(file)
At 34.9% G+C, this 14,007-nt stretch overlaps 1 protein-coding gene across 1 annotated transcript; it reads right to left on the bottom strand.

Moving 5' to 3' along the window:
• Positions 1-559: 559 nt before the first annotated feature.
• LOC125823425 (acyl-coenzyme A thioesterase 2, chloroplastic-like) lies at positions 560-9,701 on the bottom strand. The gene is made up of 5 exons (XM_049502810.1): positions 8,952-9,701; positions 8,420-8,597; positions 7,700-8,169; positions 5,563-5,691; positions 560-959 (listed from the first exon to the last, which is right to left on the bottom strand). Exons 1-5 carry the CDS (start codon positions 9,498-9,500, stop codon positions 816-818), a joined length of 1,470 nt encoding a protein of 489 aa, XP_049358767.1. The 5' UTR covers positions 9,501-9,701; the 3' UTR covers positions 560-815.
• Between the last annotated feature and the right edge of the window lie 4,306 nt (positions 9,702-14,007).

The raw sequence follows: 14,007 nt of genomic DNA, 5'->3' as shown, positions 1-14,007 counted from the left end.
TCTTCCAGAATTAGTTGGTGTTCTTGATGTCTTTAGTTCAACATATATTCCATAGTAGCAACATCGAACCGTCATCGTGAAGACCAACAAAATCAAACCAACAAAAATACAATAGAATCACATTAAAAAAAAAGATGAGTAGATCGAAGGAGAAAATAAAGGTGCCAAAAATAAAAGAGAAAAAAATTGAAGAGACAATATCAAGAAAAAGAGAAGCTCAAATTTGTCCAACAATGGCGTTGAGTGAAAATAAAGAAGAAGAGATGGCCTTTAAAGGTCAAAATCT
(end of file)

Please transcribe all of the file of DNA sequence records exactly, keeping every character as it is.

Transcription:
At 34.9% G+C, this 14,007-nt stretch overlaps 1 protein-coding gene across 1 annotated transcript; it reads right to left on the bottom strand.

Moving 5' to 3' along the window:
• Positions 1-559: 559 nt before the first annotated feature.
• LOC125823425 (acyl-coenzyme A thioesterase 2, chloroplastic-like) lies at positions 560-9,701 on the bottom strand. The gene is made up of 5 exons (XM_049502810.1): positions 8,952-9,701; positions 8,420-8,597; positions 7,700-8,169; positions 5,563-5,691; positions 560-959 (listed from the first exon to the last, which is right to left on the bottom strand). Exons 1-5 carry the CDS (start codon positions 9,498-9,500, stop codon positions 816-818), a joined length of 1,470 nt encoding a protein of 489 aa, XP_049358767.1. The 5' UTR covers positions 9,501-9,701; the 3' UTR covers positions 560-815.
• Between the last annotated feature and the right edge of the window lie 4,306 nt (positions 9,702-14,007).

The raw sequence follows: 14,007 nt of genomic DNA, 5'->3' as shown, positions 1-14,007 counted from the left end.
TCTTCCAGAATTAGTTGGTGTTCTTGATGTCTTTAGTTCAACATATATTCCATAGTAGCAACATCGAACCGTCATCGTGAAGACCAACAAAATCAAACCAACAAAAATACAATAGAATCACATTAAAAAAAAAGATGAGTAGATCGAAGGAGAAAATAAAGGTGCCAAAAATAAAAGAGAAAAAAATTGAAGAGACAATATCAAGAAAAAGAGAAGCTCAAATTTGTCCAACAATGGCGTTGAGTGAAAATAAAGAAGAAGAGATGGCCTTTAAAGGTCAAAATCT